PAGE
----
Saccate:- Pouch-shaped. irregularly obovoid and hollow
Sagittate:- Arrowhead-shaped, triangular at the base with two acute lobes pointing downwards,
Salverform:- With a slender tube and an abruptly widening limb
Saprophyte:- A plant without chlorophyll which lives on humus (leaf-mould) - often growing in the darker areas of woodland where there is little competition.
Saprophytic:- Obtaining all nutrition from decaying matter
Scale:- Or squama is a small, thin, usually dry, often appressed plant structure, such as any of the protective leaves that cover a bud or the bract that subtends a flower.
Scape:- A leafless stem bearing flowers.
Scabrid:- Somewhat scabrous.
Scabridulous:- Slightly rough
With the surface rough to the touch, due to minute projections.
Scapose:- With a scape, bearing a scape; said of herbs that have a basal rosette and an inflorescence rising from the centre of the rosette on a leafless stalk
Scarious:- Thin and dry,
paper-like, membranous  not green. Edges thin and dry,thin, dry, paper-like
Schizocarp:- Fruit splitting into its carpellary constituents or one-seeded portions  i.e. mericarps
Scorpioid:- A coiled cyme, as in the inflorescences of many mem­bers of the Boraginaceae.
Scutate:- (of scales) Shield-shaped, round and slightly bulging.
Scutelliform:- Shaped like an oval dish
Directed towards one side.
Segment:- Each of the parts into which something is or may be divided.
Semi-amplexicaul:- Stem clasping, but to a less degree than amplexicaul.
Semilunar Semilunate:- Crescent-shaped
Semi-parasitic:- Only partially dependent on a host plant, but un- . able to survive without it.
Sepal:-  A member of the outer perianth whorl in most flowers. The sepals collectively make up the calyx.
Sepaloid:- Resembling a sepal
Sericeous:- Silky.
Septicidal:- When a ripe capsule splits along the lines of junction of the carpels, i.e. along the septa, the fruit valves remaining attached and not falling off.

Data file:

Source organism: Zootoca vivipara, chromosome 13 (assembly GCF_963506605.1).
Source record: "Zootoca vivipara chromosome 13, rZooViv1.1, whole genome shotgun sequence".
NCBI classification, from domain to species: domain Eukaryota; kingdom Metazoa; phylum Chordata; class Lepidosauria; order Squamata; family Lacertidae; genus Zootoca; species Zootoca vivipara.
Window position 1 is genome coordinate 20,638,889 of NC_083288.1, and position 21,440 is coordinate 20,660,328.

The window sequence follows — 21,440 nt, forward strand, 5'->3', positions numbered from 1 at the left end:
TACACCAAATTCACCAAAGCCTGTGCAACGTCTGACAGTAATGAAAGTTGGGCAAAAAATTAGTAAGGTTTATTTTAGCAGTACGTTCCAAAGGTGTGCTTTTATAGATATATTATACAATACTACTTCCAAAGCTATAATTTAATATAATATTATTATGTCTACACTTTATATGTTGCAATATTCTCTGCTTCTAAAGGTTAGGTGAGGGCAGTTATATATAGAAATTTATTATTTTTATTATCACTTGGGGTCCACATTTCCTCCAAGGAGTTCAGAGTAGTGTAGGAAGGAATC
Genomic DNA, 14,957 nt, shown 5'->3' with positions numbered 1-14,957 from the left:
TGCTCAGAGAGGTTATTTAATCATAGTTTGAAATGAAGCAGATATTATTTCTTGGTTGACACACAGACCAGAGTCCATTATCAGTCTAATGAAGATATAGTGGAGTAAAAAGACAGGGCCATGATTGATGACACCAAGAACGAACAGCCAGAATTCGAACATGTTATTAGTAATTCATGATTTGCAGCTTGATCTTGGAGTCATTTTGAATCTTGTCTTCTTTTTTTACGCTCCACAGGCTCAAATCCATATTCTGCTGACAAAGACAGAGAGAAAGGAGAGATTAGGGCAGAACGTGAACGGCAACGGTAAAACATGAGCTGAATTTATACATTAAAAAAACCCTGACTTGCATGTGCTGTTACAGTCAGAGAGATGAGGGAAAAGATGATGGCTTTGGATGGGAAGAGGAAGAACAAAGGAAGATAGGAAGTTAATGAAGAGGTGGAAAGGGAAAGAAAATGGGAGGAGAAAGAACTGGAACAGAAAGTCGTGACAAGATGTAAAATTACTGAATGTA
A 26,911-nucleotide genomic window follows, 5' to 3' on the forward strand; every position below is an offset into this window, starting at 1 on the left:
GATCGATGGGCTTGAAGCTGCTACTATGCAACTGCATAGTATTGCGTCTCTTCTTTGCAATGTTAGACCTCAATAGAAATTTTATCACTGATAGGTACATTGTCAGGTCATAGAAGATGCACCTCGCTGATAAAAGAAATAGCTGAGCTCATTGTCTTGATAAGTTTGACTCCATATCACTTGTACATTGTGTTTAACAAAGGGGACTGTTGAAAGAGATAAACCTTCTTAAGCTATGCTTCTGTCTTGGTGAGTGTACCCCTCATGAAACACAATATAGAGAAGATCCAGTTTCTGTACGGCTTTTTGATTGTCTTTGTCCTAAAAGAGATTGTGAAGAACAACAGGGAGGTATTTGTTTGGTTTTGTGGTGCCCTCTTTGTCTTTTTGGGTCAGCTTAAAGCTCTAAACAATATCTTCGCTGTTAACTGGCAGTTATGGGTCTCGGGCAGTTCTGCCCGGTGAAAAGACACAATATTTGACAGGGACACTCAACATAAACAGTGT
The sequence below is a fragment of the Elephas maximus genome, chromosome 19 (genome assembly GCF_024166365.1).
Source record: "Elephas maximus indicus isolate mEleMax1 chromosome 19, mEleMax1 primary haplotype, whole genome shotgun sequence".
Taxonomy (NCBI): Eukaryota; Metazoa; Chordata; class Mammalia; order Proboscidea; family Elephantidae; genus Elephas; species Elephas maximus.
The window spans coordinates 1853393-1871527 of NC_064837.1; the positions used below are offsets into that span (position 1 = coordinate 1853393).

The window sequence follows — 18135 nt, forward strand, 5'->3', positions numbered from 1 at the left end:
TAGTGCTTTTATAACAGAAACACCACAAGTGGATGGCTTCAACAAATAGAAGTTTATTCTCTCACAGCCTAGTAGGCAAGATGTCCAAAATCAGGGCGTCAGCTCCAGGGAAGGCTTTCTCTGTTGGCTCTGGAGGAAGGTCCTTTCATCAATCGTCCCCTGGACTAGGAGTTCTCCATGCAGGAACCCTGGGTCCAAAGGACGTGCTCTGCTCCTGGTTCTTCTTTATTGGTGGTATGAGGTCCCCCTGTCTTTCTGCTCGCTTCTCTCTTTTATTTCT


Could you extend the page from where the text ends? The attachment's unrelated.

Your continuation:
Serrate:- With a saw-toothed margin.  margins saw-toothed
Serrulate:- Minutely serrate. with a minute saw-tooth margin
Not stalked.
Setaceous:- Having or consisting of bristles; bristly, resembling bristles or a bristle.
Seta (pl.setae):- A bristle or stiff hair.
Setiform:- Bristle-shaped.
Setose:- Beset with bristles, bristly.
Setose-Hispid. With stiff bristly hairs
Setulose:- Beset with minute bristles
Sheath:- The lower part of a leaf surrounding the stem - as in grasses.
Silicula:- A pod-like fruit that is not more than twice as long as broad, being sometimes broader than long.
Siliqua:- A slender fruit pod that is many times longer than broad.
Simple:- Not compound - unbranched.
Sinus:-  he gap between two lobes.
Sinuate:- Margin uneven with rather deep rounded wavy undulations
Sinuate-dentate:- Margin toothed and uneven with rather deep rounded wavy undulations
Sinuate- pinnatifid:- Divided into lobes which extend from about a quarter to half-way towards the midrib margins uneven with rather deep rounded wavy undulations
Sorus:- (plural Sori). A group of sporangia found in ferns.
Spadix:- A fleshy club-like spike bearing minute flowers, usually enclosed within a sheath-like spathe, characteristic of aroid plants
A large bract-like organ that envelops or partly envelops an inflorescence - as in arums.
Spatulate:- Paddle-shaped, shaped like a small paddle, oblong with an extended basal part.
Speculum:- A shiny, shield-like patch, as on the lips of many or­chids.
Spicate:- Spike-like, unbranched, the flowers (seemingly) borne directly on the axis
Spike:- A simple elongated inflorescence in which the individual flowers are unstalked.
Spikelet:- A unit of a grass flower comprising usually two outer bracts (glumes) and one or more flowers each borne between a lemma and a palea.